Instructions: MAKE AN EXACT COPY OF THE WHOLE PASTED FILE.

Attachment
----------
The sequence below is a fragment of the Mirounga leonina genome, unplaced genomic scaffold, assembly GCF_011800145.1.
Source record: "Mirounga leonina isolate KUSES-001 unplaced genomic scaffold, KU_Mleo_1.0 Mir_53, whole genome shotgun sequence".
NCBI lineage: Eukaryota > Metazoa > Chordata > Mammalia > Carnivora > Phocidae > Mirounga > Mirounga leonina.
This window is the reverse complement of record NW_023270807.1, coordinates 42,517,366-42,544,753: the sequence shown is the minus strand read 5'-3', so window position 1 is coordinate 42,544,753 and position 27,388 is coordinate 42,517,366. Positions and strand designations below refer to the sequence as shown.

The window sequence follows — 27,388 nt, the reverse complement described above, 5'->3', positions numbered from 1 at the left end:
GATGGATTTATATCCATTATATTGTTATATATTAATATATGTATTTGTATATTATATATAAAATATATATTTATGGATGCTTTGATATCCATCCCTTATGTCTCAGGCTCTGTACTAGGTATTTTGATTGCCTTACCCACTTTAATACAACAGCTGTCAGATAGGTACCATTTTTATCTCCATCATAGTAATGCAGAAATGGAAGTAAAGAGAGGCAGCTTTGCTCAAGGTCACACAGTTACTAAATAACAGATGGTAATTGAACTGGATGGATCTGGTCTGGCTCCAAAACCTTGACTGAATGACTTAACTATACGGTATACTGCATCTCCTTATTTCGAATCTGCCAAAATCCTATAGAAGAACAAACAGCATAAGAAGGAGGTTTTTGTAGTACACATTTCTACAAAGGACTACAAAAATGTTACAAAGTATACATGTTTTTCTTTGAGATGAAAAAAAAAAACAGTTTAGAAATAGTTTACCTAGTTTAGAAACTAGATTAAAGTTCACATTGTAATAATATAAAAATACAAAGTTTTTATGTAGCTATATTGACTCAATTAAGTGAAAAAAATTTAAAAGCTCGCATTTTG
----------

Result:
The sequence below is a fragment of the Mirounga leonina genome, unplaced genomic scaffold, assembly GCF_011800145.1.
Source record: "Mirounga leonina isolate KUSES-001 unplaced genomic scaffold, KU_Mleo_1.0 Mir_53, whole genome shotgun sequence".
NCBI lineage: Eukaryota > Metazoa > Chordata > Mammalia > Carnivora > Phocidae > Mirounga > Mirounga leonina.
This window is the reverse complement of record NW_023270807.1, coordinates 42,517,366-42,544,753: the sequence shown is the minus strand read 5'-3', so window position 1 is coordinate 42,544,753 and position 27,388 is coordinate 42,517,366. Positions and strand designations below refer to the sequence as shown.

The window sequence follows — 27,388 nt, the reverse complement described above, 5'->3', positions numbered from 1 at the left end:
GATGGATTTATATCCATTATATTGTTATATATTAATATATGTATTTGTATATTATATATAAAATATATATTTATGGATGCTTTGATATCCATCCCTTATGTCTCAGGCTCTGTACTAGGTATTTTGATTGCCTTACCCACTTTAATACAACAGCTGTCAGATAGGTACCATTTTTATCTCCATCATAGTAATGCAGAAATGGAAGTAAAGAGAGGCAGCTTTGCTCAAGGTCACACAGTTACTAAATAACAGATGGTAATTGAACTGGATGGATCTGGTCTGGCTCCAAAACCTTGACTGAATGACTTAACTATACGGTATACTGCATCTCCTTATTTCGAATCTGCCAAAATCCTATAGAAGAACAAACAGCATAAGAAGGAGGTTTTTGTAGTACACATTTCTACAAAGGACTACAAAAATGTTACAAAGTATACATGTTTTTCTTTGAGATGAAAAAAAAAAACAGTTTAGAAATAGTTTACCTAGTTTAGAAACTAGATTAAAGTTCACATTGTAATAATATAAAAATACAAAGTTTTTATGTAGCTATATTGACTCAATTAAGTGAAAAAAATTTAAAAGCTCGCATTTTG